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The UK and Europe have released a number of updated requirements for securitisations that, while not effecting material changes, are notable in their scope and number. Below, we give a brief guide to these changes and their implementation schedules.
Following the publication of the Final Draft Regulatory Technical Standards (the “RTS”) specifying the requirements for originators, sponsors and original lenders in relation to risk retention (see our previous Client and Friends memo from April 2022), on 7 July 2023, the European Commission has endorsed and adopted the final text of the risk retention RTS (the “Final Text”).
As little of substance has changed between the RTS and the Final Text, we thought it helpful to briefly recap on the more substantive elements covered by the RTS:
Notable changes in the Final Text are:
The Final Text is subject to review by the EU Council and Parliament, and once approved will come into force 20 days after publication in the Official Journal.
Originally published as an illustrative version of a statutory instrument as part of the Edinburgh Reforms (see our note from December 2022 for a brief outline), HM Treasury has now published a ‘near-final’ version of The Securitisation Regulations 2023 (“UK SecReg”) along with a Policy Note.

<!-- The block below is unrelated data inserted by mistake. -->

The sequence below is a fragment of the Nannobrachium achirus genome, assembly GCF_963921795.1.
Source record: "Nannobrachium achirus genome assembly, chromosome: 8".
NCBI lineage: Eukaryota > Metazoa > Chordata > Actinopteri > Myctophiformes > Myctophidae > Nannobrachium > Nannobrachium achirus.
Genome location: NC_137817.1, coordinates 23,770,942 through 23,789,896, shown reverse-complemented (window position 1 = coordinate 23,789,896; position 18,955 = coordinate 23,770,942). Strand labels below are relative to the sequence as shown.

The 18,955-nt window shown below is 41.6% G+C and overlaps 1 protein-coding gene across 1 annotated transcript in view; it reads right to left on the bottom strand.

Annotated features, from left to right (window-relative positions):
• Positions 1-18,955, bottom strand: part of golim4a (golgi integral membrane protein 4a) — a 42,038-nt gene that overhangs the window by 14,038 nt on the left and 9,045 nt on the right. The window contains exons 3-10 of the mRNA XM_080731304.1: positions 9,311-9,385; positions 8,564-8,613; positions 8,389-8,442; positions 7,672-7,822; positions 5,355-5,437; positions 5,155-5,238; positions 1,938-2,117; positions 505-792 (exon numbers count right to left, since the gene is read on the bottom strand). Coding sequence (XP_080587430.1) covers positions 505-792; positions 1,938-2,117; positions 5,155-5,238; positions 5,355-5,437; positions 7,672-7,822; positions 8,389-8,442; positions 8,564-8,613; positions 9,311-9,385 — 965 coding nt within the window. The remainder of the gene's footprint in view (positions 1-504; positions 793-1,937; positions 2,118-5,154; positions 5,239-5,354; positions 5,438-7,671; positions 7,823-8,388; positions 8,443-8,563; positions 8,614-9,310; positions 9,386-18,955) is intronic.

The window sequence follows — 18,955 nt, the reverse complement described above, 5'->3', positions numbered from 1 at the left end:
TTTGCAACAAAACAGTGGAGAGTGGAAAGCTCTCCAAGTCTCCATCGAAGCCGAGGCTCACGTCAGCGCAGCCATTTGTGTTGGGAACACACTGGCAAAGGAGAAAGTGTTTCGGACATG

As with EU measures to date, there is little of substance to distinguish this version of the UK SecReg from the existing Financial Services and Markets Act 2000 (Securitisation) Regulations 2018 and the UK SecReg’s Edinburgh predecessor, but those changes that are there do include an amended definition of ‘Institutional Investor’ to include only UK alternative investment fund managers. Rules relating to: (a) risk retention in NPE securitisations; (b) transfers of the retention; (c) the definitions of public and private securitisations; (d) disclosures for private securitisations; and (e) due diligence requirements for UK institutional investors investing in non-UK securitisations remain to be made by the UK’s Financial Conduct Authority and Prudential Regulatory Authority.
The final version of UK SecReg will be laid before Parliament following Royal Assent of the Financial Services and Markets Bill.
The European Securities and Markets Authority (“ESMA”) has updated its Questions and Answers on the Securitisation Regulation. There are a number of modified responses (including on delegation of reporting, prepayments and shortfalls) and new questions, including on amending transaction documents, self-securitisation, balances, non-payments and underlying exposures.